I work in a field where the “borrowing” of intellectual property is an issue, so I’m sensitive to a business’ concerns in this case. I invest my time and resources into the creation of intellectual property (which is what the design of an article of clothing is), and that’s how I earn my income. If others copy my work for their own use, that’s fine, but I would take issue with someone who purchased my work, made a copy of it, and returned their purchase, and then encouraged others to do the same.

I think the creating of a copycat skirt for personal use is fine and probably a common practice. In her post, if she had just said “hey, I loved this skirt so much I made my own just like it” and left it at that, I’d feel better about it. But returning the skirt and then publicly posting about the details of the process as an encouragement to others is crossing an ethical line, if not a legal one. No, she’s not profiting from the skirt she made, but she did hurt the potential for the company to make a profit.


Anna April 17, 2014 at 10:33 am

I guess I’m with the majority here – there is obviously no copyright violation when it’s for personal use. BUT there is definitely an ethics violation when you return the skirt. The store put lots of money into hiring sales people, paying overhead, and creating the original design. Returning a product that you liked and that is not defective AFTER you used it is unethical – you’re actually costing the store MORE because they have to put the salesperson to more work to process paperwork & re – shelve your return – depending on local health department code, they may not even be able to re-sell it. I see this in the same category as enjoying a meal all but one bite, then returning it and asking for your money back. Or buying a prom dress & returning it after wearing it to the prom. Cheap (robbing someone else so you can “save money”), not frugal.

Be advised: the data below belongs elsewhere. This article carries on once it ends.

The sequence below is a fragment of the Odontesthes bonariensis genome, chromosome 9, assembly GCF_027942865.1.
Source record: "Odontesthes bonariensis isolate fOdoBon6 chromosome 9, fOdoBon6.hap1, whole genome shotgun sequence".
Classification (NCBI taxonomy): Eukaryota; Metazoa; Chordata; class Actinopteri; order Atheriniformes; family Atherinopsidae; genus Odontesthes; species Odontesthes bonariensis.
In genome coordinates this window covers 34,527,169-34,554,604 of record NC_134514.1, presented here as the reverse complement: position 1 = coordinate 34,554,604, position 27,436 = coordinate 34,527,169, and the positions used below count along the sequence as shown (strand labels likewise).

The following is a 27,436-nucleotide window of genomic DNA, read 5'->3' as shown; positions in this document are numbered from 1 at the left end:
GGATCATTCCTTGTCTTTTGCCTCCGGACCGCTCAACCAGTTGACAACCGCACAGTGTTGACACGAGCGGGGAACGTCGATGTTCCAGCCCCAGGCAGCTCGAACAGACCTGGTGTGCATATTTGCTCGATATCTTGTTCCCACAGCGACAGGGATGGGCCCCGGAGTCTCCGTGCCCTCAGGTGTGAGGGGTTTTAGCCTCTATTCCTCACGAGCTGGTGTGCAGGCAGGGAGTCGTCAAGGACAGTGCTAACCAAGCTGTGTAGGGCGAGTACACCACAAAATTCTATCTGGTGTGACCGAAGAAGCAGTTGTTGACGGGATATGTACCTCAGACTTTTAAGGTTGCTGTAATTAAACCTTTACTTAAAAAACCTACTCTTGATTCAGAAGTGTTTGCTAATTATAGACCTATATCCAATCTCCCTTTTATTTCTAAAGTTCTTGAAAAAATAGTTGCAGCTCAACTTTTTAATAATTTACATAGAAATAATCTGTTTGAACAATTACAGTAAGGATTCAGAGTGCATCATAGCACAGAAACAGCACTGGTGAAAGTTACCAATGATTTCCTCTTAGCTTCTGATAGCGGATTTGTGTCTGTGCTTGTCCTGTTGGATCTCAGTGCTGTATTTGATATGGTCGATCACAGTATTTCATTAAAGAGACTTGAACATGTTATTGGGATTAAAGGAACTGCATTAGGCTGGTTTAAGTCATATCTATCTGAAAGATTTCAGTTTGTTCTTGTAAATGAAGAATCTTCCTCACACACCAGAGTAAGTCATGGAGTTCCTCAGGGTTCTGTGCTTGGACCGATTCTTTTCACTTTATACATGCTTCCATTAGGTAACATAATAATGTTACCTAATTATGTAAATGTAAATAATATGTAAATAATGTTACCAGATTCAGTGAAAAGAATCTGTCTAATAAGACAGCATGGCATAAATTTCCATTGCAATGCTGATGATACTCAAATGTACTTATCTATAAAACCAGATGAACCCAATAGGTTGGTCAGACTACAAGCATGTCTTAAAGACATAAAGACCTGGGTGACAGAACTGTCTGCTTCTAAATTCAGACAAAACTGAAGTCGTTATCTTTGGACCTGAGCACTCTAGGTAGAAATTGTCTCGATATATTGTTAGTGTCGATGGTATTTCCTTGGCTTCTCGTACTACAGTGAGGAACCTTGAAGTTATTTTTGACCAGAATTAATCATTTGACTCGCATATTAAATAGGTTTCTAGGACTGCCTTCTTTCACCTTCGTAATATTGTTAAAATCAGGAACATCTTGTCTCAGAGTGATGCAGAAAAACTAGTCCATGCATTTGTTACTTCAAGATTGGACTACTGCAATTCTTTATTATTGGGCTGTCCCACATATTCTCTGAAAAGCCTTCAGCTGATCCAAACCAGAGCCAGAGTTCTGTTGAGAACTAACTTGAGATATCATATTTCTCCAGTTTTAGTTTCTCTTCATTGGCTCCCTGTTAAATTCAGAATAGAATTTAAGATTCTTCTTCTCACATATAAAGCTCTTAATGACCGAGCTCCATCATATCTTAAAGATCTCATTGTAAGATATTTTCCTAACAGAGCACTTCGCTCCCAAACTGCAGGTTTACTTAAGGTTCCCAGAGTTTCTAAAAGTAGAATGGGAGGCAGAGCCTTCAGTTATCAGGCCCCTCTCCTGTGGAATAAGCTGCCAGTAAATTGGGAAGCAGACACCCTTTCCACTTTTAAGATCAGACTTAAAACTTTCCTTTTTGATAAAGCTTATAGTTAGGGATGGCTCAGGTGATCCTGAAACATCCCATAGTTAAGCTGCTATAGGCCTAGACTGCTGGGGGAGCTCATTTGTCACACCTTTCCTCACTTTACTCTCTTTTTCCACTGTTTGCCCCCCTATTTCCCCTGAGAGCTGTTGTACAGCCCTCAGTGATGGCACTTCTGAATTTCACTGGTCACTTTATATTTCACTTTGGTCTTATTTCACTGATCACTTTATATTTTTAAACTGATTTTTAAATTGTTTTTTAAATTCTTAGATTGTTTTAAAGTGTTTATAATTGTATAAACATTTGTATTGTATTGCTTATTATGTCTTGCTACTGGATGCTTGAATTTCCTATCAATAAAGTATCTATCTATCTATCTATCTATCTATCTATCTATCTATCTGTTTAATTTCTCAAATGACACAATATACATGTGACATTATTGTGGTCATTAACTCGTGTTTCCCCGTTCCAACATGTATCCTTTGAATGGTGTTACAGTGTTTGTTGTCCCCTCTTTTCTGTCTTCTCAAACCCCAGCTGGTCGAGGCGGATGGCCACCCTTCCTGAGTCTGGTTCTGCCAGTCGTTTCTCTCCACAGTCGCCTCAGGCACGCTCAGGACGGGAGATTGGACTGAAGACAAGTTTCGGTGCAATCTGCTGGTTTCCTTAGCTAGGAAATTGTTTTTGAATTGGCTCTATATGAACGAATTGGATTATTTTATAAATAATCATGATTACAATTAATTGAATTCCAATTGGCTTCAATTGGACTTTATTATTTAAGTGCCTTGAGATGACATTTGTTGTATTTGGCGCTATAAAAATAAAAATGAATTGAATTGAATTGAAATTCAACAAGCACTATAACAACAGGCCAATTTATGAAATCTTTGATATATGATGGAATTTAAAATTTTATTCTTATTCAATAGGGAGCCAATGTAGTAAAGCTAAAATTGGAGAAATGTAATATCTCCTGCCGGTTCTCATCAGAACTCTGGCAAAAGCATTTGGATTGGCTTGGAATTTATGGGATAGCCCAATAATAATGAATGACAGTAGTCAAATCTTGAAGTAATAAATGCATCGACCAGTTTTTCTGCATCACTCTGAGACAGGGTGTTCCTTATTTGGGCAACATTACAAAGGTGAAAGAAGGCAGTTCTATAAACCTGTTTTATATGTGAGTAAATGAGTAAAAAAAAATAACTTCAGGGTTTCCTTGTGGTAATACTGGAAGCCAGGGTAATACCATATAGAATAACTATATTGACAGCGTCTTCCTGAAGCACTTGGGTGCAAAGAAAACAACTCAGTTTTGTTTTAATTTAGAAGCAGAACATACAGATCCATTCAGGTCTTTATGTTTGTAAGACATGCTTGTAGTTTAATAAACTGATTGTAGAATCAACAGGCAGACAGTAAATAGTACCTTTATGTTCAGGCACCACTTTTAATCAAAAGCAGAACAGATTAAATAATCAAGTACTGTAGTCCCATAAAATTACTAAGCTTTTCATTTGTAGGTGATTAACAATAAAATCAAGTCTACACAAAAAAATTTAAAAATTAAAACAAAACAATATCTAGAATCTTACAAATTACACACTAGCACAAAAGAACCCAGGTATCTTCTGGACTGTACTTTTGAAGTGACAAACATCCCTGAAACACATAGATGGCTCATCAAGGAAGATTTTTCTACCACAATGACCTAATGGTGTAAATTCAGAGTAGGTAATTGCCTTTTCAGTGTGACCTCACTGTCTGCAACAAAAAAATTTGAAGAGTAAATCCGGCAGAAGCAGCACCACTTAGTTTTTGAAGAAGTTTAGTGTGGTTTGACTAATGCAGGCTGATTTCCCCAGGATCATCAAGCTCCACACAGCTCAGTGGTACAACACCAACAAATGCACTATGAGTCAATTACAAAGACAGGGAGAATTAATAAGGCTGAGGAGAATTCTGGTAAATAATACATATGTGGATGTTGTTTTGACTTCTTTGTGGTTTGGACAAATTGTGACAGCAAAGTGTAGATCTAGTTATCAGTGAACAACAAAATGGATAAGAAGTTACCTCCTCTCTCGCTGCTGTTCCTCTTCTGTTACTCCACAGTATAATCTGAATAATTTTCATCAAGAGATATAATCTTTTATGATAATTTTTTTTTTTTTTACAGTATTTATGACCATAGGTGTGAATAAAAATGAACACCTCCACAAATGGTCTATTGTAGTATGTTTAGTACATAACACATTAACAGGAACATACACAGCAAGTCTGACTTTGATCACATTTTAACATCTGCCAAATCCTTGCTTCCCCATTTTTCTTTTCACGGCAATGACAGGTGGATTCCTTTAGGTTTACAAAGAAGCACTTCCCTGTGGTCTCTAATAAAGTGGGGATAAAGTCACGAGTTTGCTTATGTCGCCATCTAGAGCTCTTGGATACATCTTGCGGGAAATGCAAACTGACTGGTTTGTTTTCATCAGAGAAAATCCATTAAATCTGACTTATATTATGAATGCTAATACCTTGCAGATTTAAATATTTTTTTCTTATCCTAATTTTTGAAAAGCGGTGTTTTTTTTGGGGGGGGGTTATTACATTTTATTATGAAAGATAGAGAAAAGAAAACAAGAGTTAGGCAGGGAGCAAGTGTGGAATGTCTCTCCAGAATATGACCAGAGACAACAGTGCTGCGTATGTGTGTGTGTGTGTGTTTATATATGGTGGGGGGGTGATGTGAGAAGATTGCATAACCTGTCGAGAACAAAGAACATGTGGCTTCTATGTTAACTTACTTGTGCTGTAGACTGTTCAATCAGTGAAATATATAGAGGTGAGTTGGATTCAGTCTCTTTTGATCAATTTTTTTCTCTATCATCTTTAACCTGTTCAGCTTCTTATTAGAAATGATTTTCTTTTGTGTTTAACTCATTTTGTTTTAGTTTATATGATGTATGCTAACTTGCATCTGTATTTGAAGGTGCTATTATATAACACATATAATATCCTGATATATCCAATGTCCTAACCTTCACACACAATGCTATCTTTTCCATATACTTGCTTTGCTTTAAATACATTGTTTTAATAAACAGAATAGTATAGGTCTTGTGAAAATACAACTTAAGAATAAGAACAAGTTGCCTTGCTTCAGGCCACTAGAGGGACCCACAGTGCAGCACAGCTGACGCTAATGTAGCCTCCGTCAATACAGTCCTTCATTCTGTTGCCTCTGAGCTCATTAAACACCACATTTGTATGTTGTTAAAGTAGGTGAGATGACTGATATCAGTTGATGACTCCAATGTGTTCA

Katy April 17, 2014 at 10:36 am

I believe that there are zero health code restrictions on reshelving a previously purchased skirt. That would only be underwear and bathing suits.


marie April 17, 2014 at 11:13 am

Love the idea of cooking beans and freezing them. I don’t have a pressure cooker and every time I cook black beans they explode. Maybe I need to simmer them.
I have ton’s of canning jars and a half full freezer, Hmmm!


C. April 17, 2014 at 11:14 am

I actually just finished an interesting book that touches on this idea of copying designs from retail shops (got it as a publisher giveaway on Goodreads–BTW, if you’re not on there, you ought to be! Great source for free reading material). It’s called The Lost Art of Dress: The Women Who Once Made America Stylish, by Linda Przybyszewski. It’s a paean to the women who made up the vanished field of Home Economics, and how they taught their students to achieve both style and thrift. Copying designs from the stores was actually a testament to a seamstress’ skills, and applauded back in the day. I imagine there were more women back then copying dresses by draping, rather than taking a pattern directly from a garment they’d bought, but I think the concept still holds. Don’t really see the ethical conflict. It’s not even as though she purchased the skirt with the intent to return it–she found she liked her own version just as well or better. Who hasn’t bought a garment and then decided another better suited them, and returned the unnecessary item? Same thing here.


marie April 17, 2014 at 11:16 am

Oh, and the skirt issue. I had an aunt that though she was wealthy, would wear new clothes to an occasion, hiding the tags. then return.
That is wrong, I see nothing wrong with Heather returning something she no longer wanted


tna April 17, 2014 at 11:30 am

Ha. This is interesting. I liked “Devil Wears Prada” quote by Miranda Priestly about “cerulean” trickling down from a top designer to the bargain bin of a discount store. I know even the cheapest clothes you buy originate from designer styles and colors and only very blatant copying and production for profit results in lawsuits and most end in settlements if that. You send your brand manager to NY or Paris fashion week, they buy an article in a color or design they think will a big seller that season and copy. Color standard houses produce color swatches you purchase to ensure factories dye it properly and they are quality checked. The laws are vague and hard to prosecute. I’ve read that only the actual original patterns are protected, not the clothes. Who knows?